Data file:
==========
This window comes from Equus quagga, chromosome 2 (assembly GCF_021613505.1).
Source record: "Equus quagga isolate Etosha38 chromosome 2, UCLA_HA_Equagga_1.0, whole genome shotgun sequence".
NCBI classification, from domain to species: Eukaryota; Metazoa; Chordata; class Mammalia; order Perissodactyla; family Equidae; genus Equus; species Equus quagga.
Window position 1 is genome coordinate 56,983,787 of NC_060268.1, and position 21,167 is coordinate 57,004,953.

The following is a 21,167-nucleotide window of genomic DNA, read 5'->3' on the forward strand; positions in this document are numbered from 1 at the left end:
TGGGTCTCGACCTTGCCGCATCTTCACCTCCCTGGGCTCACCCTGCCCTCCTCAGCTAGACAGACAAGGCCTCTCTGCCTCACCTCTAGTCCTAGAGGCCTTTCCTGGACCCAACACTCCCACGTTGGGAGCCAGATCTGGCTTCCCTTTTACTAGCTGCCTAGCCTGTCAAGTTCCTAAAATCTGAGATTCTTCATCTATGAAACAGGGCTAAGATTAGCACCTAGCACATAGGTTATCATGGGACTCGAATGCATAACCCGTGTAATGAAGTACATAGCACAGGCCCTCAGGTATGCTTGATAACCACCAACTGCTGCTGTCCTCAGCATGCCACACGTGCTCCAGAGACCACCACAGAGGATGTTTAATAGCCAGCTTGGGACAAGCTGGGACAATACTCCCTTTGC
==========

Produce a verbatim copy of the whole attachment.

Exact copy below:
This window comes from Equus quagga, chromosome 2 (assembly GCF_021613505.1).
Source record: "Equus quagga isolate Etosha38 chromosome 2, UCLA_HA_Equagga_1.0, whole genome shotgun sequence".
NCBI classification, from domain to species: Eukaryota; Metazoa; Chordata; class Mammalia; order Perissodactyla; family Equidae; genus Equus; species Equus quagga.
Window position 1 is genome coordinate 56,983,787 of NC_060268.1, and position 21,167 is coordinate 57,004,953.

The following is a 21,167-nucleotide window of genomic DNA, read 5'->3' on the forward strand; positions in this document are numbered from 1 at the left end:
TGGGTCTCGACCTTGCCGCATCTTCACCTCCCTGGGCTCACCCTGCCCTCCTCAGCTAGACAGACAAGGCCTCTCTGCCTCACCTCTAGTCCTAGAGGCCTTTCCTGGACCCAACACTCCCACGTTGGGAGCCAGATCTGGCTTCCCTTTTACTAGCTGCCTAGCCTGTCAAGTTCCTAAAATCTGAGATTCTTCATCTATGAAACAGGGCTAAGATTAGCACCTAGCACATAGGTTATCATGGGACTCGAATGCATAACCCGTGTAATGAAGTACATAGCACAGGCCCTCAGGTATGCTTGATAACCACCAACTGCTGCTGTCCTCAGCATGCCACACGTGCTCCAGAGACCACCACAGAGGATGTTTAATAGCCAGCTTGGGACAAGCTGGGACAATACTCCCTTTGC